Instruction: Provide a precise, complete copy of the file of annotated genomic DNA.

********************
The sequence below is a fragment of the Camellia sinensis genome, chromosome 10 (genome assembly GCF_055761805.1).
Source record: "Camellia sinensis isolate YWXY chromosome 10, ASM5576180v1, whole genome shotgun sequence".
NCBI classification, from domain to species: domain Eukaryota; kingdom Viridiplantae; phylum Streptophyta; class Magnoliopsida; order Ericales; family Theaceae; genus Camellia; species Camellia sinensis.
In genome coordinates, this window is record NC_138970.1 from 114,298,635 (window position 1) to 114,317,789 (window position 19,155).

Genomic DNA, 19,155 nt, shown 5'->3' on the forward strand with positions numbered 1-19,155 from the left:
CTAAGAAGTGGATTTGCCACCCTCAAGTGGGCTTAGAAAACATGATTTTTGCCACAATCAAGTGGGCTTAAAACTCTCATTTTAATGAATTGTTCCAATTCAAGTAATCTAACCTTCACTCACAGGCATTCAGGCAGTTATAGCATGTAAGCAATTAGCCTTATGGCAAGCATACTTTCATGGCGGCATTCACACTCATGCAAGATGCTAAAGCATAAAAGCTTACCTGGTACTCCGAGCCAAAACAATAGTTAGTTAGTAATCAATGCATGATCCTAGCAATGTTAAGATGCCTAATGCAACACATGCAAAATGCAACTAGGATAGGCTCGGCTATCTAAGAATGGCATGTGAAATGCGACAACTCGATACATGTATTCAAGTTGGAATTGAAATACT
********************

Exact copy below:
The sequence below is a fragment of the Camellia sinensis genome, chromosome 10 (genome assembly GCF_055761805.1).
Source record: "Camellia sinensis isolate YWXY chromosome 10, ASM5576180v1, whole genome shotgun sequence".
NCBI classification, from domain to species: domain Eukaryota; kingdom Viridiplantae; phylum Streptophyta; class Magnoliopsida; order Ericales; family Theaceae; genus Camellia; species Camellia sinensis.
In genome coordinates, this window is record NC_138970.1 from 114,298,635 (window position 1) to 114,317,789 (window position 19,155).

Genomic DNA, 19,155 nt, shown 5'->3' on the forward strand with positions numbered 1-19,155 from the left:
CTAAGAAGTGGATTTGCCACCCTCAAGTGGGCTTAGAAAACATGATTTTTGCCACAATCAAGTGGGCTTAAAACTCTCATTTTAATGAATTGTTCCAATTCAAGTAATCTAACCTTCACTCACAGGCATTCAGGCAGTTATAGCATGTAAGCAATTAGCCTTATGGCAAGCATACTTTCATGGCGGCATTCACACTCATGCAAGATGCTAAAGCATAAAAGCTTACCTGGTACTCCGAGCCAAAACAATAGTTAGTTAGTAATCAATGCATGATCCTAGCAATGTTAAGATGCCTAATGCAACACATGCAAAATGCAACTAGGATAGGCTCGGCTATCTAAGAATGGCATGTGAAATGCGACAACTCGATACATGTATTCAAGTTGGAATTGAAATACT